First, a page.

“I was living in New York, working for Ralph Lauren. I really loved my job, but I was super bored. I didn’t call myself an entrepreneur. I never thought of it that way. But I always said, you know what would be really funny? If people had fake nipples.”
Molly Borman is the co-founder of Just Nips, a company that makes stick-on nipple accessories that adhere to your skin or to your bra. When you are wearing them under a shirt, it looks like your nipples are out. The product is a tastemaker’s fashion accessory, as well as the fastest-growing breast cancer nipple accessory on the market.
When Molly first came up with the idea for Just Nips, however, she was not thinking about it as a serious business venture with the potential to impact hundreds of women. Before Just Nips, these nips were just an art project that made Molly laugh and feel empowered in her own body.
“Several years ago, I was sitting at home, waiting to meet a friend, when I saw these erasers in my desk drawer. I thought, this is so funny, it looks like it could be a nipple. So I took a safety pin, put it on my bra, took a couple of pictures, thought it was funny.”
“I went to meet my friend and forgot to take them off. She looked at me and said, ‘What is going on with your tits?’ I looked down and said, ‘Oh! It’s these fake nipples I made!’ ‘Molly,’ she told me, ‘They’re not even on your boobs where nipples would be — and they look ridiculous.”
Molly started making trips to Michael’s crafts and playing around with different materials. She knew the clever craft would get a rise out of people, but she had not yet realized the full social implications. She would glue together different beads, source different pasties, and wear the nipples around herself. Her friends would laugh, but their interest was non-committal, until one evening Molly caught everyone’s attention.
“I wore them to an event that my friend was hosting one night. They were the hit of the evening. Everyone loved them, everyone was excited, it was so much fun. A few days later, someone reached out and said, we’d love to interview you about your fake nipple company. I didn’t know what to say, but I realized I had a very forward-thinking product; I had packaging; I had a website. So, I guess I had a business. I had no sales, but whatever, we would get to that.”
“This is all going on in October and November before the elections. I voted, but was very preoccupied, and felt guilty after everything happened. I kept asking myself, why should I be making fake nipples during [a time like this]? Then I realized, wait, this is the time. This is feminism. This is body positivity. This is doing what you want, because you can, without letting other people tell you what to do.”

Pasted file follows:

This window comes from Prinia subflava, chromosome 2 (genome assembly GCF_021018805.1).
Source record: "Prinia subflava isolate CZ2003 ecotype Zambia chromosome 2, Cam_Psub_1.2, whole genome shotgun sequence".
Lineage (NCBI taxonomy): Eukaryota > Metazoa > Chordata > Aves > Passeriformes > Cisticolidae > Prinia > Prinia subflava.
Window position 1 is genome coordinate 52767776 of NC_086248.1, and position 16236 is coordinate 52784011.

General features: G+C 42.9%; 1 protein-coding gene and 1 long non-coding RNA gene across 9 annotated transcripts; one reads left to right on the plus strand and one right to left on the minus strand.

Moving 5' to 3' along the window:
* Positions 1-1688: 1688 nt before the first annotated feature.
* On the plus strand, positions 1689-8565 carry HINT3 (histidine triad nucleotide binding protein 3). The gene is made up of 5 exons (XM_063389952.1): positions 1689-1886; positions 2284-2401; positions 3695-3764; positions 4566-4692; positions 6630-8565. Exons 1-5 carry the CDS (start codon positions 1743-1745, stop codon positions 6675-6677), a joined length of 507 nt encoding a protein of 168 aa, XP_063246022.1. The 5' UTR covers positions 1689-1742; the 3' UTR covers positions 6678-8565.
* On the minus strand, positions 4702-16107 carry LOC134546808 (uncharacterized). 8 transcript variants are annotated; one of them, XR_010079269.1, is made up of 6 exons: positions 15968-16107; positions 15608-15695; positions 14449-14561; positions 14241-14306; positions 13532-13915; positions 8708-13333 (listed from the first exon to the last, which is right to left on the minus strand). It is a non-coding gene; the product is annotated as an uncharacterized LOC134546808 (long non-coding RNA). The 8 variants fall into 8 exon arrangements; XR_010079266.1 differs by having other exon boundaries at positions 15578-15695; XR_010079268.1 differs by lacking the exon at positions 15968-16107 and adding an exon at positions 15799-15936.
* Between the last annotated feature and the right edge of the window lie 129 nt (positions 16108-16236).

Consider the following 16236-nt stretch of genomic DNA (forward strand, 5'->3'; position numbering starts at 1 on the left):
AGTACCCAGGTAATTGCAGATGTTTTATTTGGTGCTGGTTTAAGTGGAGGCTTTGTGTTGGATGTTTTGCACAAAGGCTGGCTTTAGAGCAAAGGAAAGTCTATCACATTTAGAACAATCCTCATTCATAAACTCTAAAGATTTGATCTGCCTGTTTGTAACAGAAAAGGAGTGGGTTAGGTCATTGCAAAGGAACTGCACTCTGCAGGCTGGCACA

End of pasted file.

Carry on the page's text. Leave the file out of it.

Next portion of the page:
Molly ramped up production to meet the new demand. As the products were still being made by hand, this production happened in her house: a crazy operation that called on family, friends, aunts, cousins, her husband. Anyone who wanted to hang out with Molly during the time knew they would be making nipples in her kitchen.
Different media outlets and podcasts began to inquire about Just Nips, but after the interview, the story would always fizzle. Reporters were interested, but no one was ready to go there. Nipples were too sexy, too much, too far. Until, that is, women got tired of having to apologize for being too sexy, too much, too woman.
“We ended up getting a ton of press [during the Women’s March]. Women were wearing our products to protest the administration, which was super cool. I never said, “Wear these to protest Trump!” Women just heard about us and said, YES. I was really excited. People get it, I thought, they understand that this is something more — that it has so many cultural implications.”
“While that was going on, because we had reached so many new people, I was getting a ton of orders — but also a ton of inquiries from women affected by breast cancer. They wanted to know if our product was medically safe – to use over an incision, for example. I had no idea.”